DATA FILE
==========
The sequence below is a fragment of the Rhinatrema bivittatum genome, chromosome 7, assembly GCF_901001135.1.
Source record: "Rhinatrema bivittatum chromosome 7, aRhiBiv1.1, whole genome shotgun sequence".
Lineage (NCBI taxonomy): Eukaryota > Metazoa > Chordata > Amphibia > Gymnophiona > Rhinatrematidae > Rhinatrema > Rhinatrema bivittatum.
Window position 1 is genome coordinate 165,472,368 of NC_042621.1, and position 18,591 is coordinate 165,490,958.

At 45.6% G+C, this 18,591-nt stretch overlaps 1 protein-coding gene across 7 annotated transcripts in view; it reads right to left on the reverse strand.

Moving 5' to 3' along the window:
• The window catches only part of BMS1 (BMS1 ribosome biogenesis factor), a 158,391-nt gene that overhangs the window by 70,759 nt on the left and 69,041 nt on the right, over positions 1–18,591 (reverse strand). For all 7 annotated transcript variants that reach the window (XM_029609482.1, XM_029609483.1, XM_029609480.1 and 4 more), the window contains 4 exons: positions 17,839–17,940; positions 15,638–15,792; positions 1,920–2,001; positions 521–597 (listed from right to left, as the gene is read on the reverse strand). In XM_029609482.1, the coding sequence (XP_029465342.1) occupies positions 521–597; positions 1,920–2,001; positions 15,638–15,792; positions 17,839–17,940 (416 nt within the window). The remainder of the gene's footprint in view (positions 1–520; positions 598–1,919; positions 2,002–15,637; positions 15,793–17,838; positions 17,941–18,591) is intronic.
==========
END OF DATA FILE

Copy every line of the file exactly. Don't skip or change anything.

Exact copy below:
The sequence below is a fragment of the Rhinatrema bivittatum genome, chromosome 7, assembly GCF_901001135.1.
Source record: "Rhinatrema bivittatum chromosome 7, aRhiBiv1.1, whole genome shotgun sequence".
Lineage (NCBI taxonomy): Eukaryota > Metazoa > Chordata > Amphibia > Gymnophiona > Rhinatrematidae > Rhinatrema > Rhinatrema bivittatum.
Window position 1 is genome coordinate 165,472,368 of NC_042621.1, and position 18,591 is coordinate 165,490,958.

At 45.6% G+C, this 18,591-nt stretch overlaps 1 protein-coding gene across 7 annotated transcripts in view; it reads right to left on the reverse strand.

Moving 5' to 3' along the window:
• The window catches only part of BMS1 (BMS1 ribosome biogenesis factor), a 158,391-nt gene that overhangs the window by 70,759 nt on the left and 69,041 nt on the right, over positions 1–18,591 (reverse strand). For all 7 annotated transcript variants that reach the window (XM_029609482.1, XM_029609483.1, XM_029609480.1 and 4 more), the window contains 4 exons: positions 17,839–17,940; positions 15,638–15,792; positions 1,920–2,001; positions 521–597 (listed from right to left, as the gene is read on the reverse strand). In XM_029609482.1, the coding sequence (XP_029465342.1) occupies positions 521–597; positions 1,920–2,001; positions 15,638–15,792; positions 17,839–17,940 (416 nt within the window). The remainder of the gene's footprint in view (positions 1–520; positions 598–1,919; positions 2,002–15,637; positions 15,793–17,838; positions 17,941–18,591) is intronic.